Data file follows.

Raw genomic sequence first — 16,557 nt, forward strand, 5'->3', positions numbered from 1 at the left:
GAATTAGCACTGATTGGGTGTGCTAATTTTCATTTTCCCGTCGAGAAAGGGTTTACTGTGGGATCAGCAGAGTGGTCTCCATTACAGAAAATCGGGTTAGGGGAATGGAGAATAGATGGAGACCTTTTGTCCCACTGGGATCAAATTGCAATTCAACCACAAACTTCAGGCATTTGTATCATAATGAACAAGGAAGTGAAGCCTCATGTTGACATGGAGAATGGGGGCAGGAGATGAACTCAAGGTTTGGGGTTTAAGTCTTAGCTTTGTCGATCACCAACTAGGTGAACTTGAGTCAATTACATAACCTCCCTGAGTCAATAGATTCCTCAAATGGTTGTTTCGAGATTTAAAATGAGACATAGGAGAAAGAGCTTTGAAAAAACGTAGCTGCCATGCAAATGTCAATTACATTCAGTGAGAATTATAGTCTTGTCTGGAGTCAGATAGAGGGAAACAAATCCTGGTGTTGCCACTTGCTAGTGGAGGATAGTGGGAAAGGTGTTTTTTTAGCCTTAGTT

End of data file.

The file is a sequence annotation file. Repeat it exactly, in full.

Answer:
Raw genomic sequence first — 16,557 nt, forward strand, 5'->3', positions numbered from 1 at the left:
GAATTAGCACTGATTGGGTGTGCTAATTTTCATTTTCCCGTCGAGAAAGGGTTTACTGTGGGATCAGCAGAGTGGTCTCCATTACAGAAAATCGGGTTAGGGGAATGGAGAATAGATGGAGACCTTTTGTCCCACTGGGATCAAATTGCAATTCAACCACAAACTTCAGGCATTTGTATCATAATGAACAAGGAAGTGAAGCCTCATGTTGACATGGAGAATGGGGGCAGGAGATGAACTCAAGGTTTGGGGTTTAAGTCTTAGCTTTGTCGATCACCAACTAGGTGAACTTGAGTCAATTACATAACCTCCCTGAGTCAATAGATTCCTCAAATGGTTGTTTCGAGATTTAAAATGAGACATAGGAGAAAGAGCTTTGAAAAAACGTAGCTGCCATGCAAATGTCAATTACATTCAGTGAGAATTATAGTCTTGTCTGGAGTCAGATAGAGGGAAACAAATCCTGGTGTTGCCACTTGCTAGTGGAGGATAGTGGGAAAGGTGTTTTTTTAGCCTTAGTT